Friday, 11 April 1913

This post is part of a series post-blogging the phantom airship scare of 1913. See here for an introduction to the series, and here for a conclusion.

A prominent headline on the front page of the Daily Express today rather startlingly refers to the 'BOMBARDMENT OF LONDON', a 'NIGHT VISIT FROM A DIRIGIBLE', and a 'WAR LESSON' (p. 1). It turns out that the capital has not been destroyed by a sudden Zeppelin raid; rather, Londoners are promised that tomorrow night an airship will give 'a remarkable [but peaceful] demonstration of the ease with which a great city like the metropolis can be bombarded from the air' (p. 1):

The 'Express' is in a position to state that a powerful dirigible -- the whereabouts of which is at present a strict secret -- will manœuvre over the centre of London between 10 and 11.30 p.m. The dirigible will be equipped with brilliant searchlights, which will be flashed on many of the principal buildings, and will be strong enough to enable the aeronauts to distinguish pedestrians and vehicles in the streets.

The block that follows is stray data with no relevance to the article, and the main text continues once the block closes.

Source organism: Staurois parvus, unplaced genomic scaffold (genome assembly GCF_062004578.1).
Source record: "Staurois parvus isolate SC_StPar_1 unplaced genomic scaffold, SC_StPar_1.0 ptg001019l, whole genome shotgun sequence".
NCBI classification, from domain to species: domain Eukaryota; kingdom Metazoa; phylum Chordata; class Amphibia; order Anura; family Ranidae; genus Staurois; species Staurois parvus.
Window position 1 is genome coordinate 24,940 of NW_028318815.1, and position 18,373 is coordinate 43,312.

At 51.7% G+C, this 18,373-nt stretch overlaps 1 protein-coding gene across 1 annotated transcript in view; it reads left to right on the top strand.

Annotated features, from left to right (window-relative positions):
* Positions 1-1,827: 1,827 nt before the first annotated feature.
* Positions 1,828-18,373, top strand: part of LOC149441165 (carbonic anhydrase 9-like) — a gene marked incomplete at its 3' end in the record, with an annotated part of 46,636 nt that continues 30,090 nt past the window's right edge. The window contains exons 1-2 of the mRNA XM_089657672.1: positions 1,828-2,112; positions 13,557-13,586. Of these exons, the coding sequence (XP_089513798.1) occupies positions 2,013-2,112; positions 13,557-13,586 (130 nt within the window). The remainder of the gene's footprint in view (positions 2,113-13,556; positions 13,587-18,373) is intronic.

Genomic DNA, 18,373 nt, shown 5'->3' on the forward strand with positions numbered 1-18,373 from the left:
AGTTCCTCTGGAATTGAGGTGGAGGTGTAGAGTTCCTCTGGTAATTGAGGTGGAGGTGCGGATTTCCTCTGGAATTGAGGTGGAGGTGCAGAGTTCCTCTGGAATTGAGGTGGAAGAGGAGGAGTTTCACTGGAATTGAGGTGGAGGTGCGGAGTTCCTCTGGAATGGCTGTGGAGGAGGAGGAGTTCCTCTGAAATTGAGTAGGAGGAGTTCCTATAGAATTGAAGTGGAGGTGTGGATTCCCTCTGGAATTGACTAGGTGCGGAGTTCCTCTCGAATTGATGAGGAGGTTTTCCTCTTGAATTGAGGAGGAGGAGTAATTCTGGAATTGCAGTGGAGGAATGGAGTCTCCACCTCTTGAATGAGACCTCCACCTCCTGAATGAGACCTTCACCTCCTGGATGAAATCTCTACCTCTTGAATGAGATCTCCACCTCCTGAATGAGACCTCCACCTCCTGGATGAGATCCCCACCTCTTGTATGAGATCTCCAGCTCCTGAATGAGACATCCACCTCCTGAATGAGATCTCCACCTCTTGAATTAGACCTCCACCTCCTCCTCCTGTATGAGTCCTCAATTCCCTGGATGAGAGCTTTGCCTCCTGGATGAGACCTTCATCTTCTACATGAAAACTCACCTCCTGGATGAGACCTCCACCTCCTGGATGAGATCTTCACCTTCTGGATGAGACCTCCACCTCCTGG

This airship will, quite intentionally, be a scareship:

For months past accounts have been received from all parts of the United Kingdom recording the presence of mystery airships with lights attached. The reports came from places as far apart as Cardiff and Hull, Chester and Sheerness. Now, for the first time, if weather conditions permit, the people of London will be able to realise the terrifying possibilities if a foreign airship were cruising overhead, and raining explosives along its course.

The plan is for the airship to 'make a circuit of the centre and West End of London'. A 'special representative' from the Express will be aboard to record 'every incident and impression of what will be one of the most striking proofs of the part which can be played by aircraft in nocturnal warfare'.

The Yeovil Western Gazette, a weekly newspaper, has a report of the Lunéville incident, which copies the widely-published Reuters cable noting the previous rumours of 'the mysterious flight of airships over the Eastern frontier' of France (p. 8).

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